Three groups with seemingly divergent viewpoints came together in Dallas to peacefully express their views about the situation in Baltimore. Peaceful, respectful, but a smaller than expected turn-out was how the #DallasToBaltimore demonstration went in Dallas on Friday night, May 1. The groups gathered to show solidarity with Baltimore, a city torched by the incendiary behavior of its residents in the wake of the tragic death of 25-year-old Freddie Gray.
However in the Big D, three groups pooled their protesting resources together. An anti-police protest was led by Mothers Against Police Brutality (MAPB). Backing the Blue rallied on behalf of the police. Both groups congregated on the steps of the Frank Crowley Courts Building downtown at 5pm, with differing messages.
Then, there was the Texas Organizing Project (TOP), who gathered separately in front of Dallas City Hall and called for comprehensive immigration reform. TOP had planned their rally weeks ago, according to the Fox 4 News and they joined MAPB for the downtown march.
They chanted, “What do we want? Immigration reform. When do we want it? Now!” Later, when they marched, their procession was front-ended by the American and Texas flags, the LGBT Rainbow flag held up the back-end.
Open Carry w/Solidarity Baltimore. Open Carry talking about Police Injustice as well. pic.twitter.com/2CksAUIf2l
— Shaun Rabb (@shaunrabbfox4) May 1, 2015
A dozen people from an open carry group were there in solidarity at the sedate yet upbeat event. At its height, there were probably a few hundred people participating in the protest.
The “Dallas to Baltimore” solidarity anti-police demonstration happened hours after the announcement came that six Baltimore, MD police officers were indicted for Gray’s death. Allegedly, he died of injuries sustained during his arrest and ride in police van on April 19. Of those officers involved, three were white, three were black, Breitbart News reported.
Annie Kobus, organizer for the “Backing the Blue” event told Breitbart Texas‘ Bob Price, “I respect their rights to protest but that I don’t care for the attack on the character of the good men and women who are protecting and serving our communities. I explained that I am out here to show moral support for them..” A leader of the MAPB group agreed. “We shook hands and then went to neutral corners,” Kobus added.
“I was standing close to where the police bike officers where being dispatched and was able to thank each one as they rode by,” Kobus continued. “The last one to ride by turned his bike around and handed me a bottled water and thanked me for being there. I will never forget that unexpected gesture.”
Some downtown busineses closed early to better ensure employees got home before foot and vehicular traffic became and issue, according to NBC DFW. After the respective groups rallied, they marched. The Dallas Police Department (DPD) monitored, steered foot traffic and guided vehicles on the ground, by bicycle and in squad cars.
DPD tweeted several times to let folks know that Air 1 was in the air over the Dallas metro area to help guide officers on the ground to better protect all participants. They also tweeted about road closures in real time,”Streets in the North Downtown area have been temporarily closed as officers work to make sure everyone is safe.”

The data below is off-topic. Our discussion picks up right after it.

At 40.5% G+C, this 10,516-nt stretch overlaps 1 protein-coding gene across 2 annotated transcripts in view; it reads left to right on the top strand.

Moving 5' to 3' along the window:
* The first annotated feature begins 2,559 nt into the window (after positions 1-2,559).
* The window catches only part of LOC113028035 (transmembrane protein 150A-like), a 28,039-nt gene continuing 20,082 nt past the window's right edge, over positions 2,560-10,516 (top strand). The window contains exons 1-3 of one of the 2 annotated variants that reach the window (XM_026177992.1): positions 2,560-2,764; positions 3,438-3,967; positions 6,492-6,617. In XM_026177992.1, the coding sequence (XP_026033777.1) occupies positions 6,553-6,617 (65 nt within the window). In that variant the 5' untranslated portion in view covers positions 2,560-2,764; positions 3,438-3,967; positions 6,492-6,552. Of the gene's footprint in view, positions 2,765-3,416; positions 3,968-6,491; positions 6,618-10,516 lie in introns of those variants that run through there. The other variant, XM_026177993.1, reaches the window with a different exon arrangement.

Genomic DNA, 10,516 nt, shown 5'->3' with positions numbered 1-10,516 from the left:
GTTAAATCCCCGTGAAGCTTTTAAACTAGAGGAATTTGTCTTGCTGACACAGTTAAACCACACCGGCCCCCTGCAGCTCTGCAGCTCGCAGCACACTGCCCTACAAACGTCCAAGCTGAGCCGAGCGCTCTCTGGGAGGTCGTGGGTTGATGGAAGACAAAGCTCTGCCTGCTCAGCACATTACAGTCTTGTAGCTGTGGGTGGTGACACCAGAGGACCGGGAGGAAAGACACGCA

Signature cause mantras were heard like “What do we want? – Justice. When do we want it? – Now,” “No justice, no peace,” “Don’t shoot” and “Justice now.” The merged groups began to dwindle as night fell. A smaller group of 50-75 protestors remained and walked across the downtown Margaret Hunt Hill Bridge, another smaller group went into the city’s West End. A respectably sized third group tried to take the demonstration onto I-35, a major freeway artery. Police tailed them with approximately 20-30 squad cars to prevent the protestors from blocking traffic.
Protestors marching across the Margaret Hunt Hill Bridge pic.twitter.com/KnW57Yz1yY
— FOX 4 NEWS (@FOX4) May 2, 2015
In all cases, they turned around without incident. Shortly before 9pm, they made their way into Dallas but it appeared that a marcher had either been injured or fallen ill. Dallas Fire & Rescue was on scene and individual was placed in ambulance. Fox 4 News since reported that following the police escorted jaunt into the city’s West End district, the protestors turned around abruptly and they began walking in front of slowly moving squad cars. One of them hit a man, who was taken to the nearby Parkland Hospital. His condition was unknown at the time of this report. The protest marches ended with no reported arrests, said the Dallas Morning News. Officer Juan Fernandez, a DPD spokesman, told them that people would be able to march and protest as long as they remained peaceful. That it was. WFAA 8 tweeted about one anxious incident during the march where protestors surrounded one police vehicle a little before 9pm. “Tense moments.” They wrote. “Crowd is now marching again.”
The mostly homemade signs mirrored the chants: “Black Lives Matter,” “Latino Lives Matter,” “We can’t breathe,” “Don’t Shoot,” “No justice, no peace,” “It happens here,” “Police Reform Now,” and “Police Lives Matter.”
There were also Dallas-centric messages like “Dallas Police Stop Killing Our Sons,” “Clinton Allen Unarmed, Shot Seven Times,” referencing a 25-year-old who was killed by an officer in 2013. The officer reportedly had a history of trouble. He shot the unarmed Allen in a struggle but, according to the Dallas Morning News, authorities said Allen was choking the officer and had PCP in his system at the time of the confrontation.
One final sign read “Dallas is Baltimore” and if the world saw one thing during the polite protests on Friday night, they saw — Dallas is not Baltimore.
Follow Merrill Hope on Twitter @OutOfTheBoxMom.